Why you should listen
A neuroscientist and neuroethicist by training, Rachel Wurzman is passionate about two-way communication between the neuroscientific community and lay public that inspires transformative change in how human beings connect with each other, with technology and with institutions like medicine and government. She has authored more than 20 peer-reviewed articles and book chapters in the fields of neuroscience, neuroethics and policy, including Wiley's number one most frequently downloaded article out of over 20 neurology journals in 2016.
Wurzman serves as director of science for the nonprofit, SeekHealing, which implements creative ways to connect people intentionally and authentically in order to build communities that are inherently resilient to addiction. SeekHealing serves people at risk for overdose and provides free, connection-oriented support services to anyone at any stage in the addiction healing process.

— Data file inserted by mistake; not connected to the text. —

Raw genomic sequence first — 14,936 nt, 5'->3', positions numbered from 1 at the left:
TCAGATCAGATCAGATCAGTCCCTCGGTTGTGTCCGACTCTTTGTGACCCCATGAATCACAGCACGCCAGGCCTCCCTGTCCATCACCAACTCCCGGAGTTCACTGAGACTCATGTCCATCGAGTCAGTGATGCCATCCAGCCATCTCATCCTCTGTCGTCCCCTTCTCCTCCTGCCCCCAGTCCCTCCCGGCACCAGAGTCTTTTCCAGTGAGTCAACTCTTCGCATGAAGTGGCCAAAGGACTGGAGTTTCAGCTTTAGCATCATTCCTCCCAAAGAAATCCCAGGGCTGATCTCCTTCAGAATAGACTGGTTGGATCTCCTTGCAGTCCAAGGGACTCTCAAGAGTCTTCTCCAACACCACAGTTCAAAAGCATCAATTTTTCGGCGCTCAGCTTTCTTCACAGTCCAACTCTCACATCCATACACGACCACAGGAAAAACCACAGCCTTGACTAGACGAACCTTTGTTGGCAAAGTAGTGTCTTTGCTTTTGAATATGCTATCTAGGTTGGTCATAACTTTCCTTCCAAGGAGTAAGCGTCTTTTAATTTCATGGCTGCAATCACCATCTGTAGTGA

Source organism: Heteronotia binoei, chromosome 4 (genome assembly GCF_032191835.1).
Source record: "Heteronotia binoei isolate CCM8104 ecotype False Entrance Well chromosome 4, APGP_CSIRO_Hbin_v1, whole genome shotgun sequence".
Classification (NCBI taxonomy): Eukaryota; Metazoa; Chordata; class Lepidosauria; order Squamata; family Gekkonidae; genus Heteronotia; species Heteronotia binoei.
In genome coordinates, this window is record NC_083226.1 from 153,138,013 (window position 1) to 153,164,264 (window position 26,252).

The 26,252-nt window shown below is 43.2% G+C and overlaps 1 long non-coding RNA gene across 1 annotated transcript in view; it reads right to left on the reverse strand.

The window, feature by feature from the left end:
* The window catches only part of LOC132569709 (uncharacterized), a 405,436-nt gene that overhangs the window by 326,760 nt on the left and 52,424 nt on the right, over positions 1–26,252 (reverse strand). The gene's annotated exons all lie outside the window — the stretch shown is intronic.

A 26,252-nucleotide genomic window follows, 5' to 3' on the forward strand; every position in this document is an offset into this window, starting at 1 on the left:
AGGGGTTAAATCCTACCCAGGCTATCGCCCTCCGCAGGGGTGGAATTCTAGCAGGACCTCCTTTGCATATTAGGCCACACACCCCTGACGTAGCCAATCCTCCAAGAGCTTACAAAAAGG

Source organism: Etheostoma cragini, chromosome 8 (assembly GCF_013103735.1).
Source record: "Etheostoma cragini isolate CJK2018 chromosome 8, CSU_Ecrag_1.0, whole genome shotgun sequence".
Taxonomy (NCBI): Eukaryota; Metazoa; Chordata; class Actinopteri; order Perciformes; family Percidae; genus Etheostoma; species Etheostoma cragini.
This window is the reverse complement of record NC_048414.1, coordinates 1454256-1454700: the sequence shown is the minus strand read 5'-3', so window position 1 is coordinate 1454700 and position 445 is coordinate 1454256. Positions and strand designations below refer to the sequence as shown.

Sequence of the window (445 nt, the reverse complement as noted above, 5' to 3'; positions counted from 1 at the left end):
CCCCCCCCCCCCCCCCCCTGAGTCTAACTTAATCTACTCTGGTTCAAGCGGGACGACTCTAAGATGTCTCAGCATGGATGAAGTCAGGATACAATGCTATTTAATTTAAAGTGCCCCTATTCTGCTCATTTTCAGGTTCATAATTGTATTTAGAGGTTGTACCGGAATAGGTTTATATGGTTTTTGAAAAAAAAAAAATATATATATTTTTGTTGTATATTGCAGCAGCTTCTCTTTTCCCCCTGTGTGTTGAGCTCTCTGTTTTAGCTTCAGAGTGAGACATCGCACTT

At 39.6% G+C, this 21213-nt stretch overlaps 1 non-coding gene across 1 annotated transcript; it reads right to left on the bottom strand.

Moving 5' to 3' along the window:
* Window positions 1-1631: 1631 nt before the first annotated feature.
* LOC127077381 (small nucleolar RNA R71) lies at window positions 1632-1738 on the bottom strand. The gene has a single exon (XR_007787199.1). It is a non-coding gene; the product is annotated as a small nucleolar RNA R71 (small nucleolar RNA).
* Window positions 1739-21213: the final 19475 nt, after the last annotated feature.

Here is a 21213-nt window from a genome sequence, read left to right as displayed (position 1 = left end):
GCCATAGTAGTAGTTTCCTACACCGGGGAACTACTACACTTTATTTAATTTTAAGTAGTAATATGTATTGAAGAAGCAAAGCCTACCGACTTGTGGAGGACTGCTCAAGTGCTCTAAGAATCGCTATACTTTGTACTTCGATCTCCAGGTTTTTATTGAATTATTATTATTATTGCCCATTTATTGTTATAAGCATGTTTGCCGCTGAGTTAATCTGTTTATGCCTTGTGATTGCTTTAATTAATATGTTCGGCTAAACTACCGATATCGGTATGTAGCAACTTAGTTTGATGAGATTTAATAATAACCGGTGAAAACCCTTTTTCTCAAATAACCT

Wurzman believes that an appreciation for how brain systems filter the various spectrums of human experience can be used to transform how society responds to current crises, ranging from the opioid epidemic to political hyperpolarization. In addition to studying the effects of SeekHealing's programs in opioid-ravaged lives and communities, Wurzman's ongoing research in neuroethics also addresses the implications of a biopsychosocial and "systems-oriented" perspective on neuropsychiatric spectrum phenomena (such as addiction) for research, treatment and social policy. Her advice and insights into neurocognition have been utilized to inform policy in past positions as a neuroscience and neuroethics advisor to the Pentagon, an intern in the White House Office of Science and Technology Policy under the Obama administration, and through her involvement with the International Neuroethics Society. Wurzman completed her doctoral and postdoctoral training at Georgetown University and the University of Pennsylvania, respectively.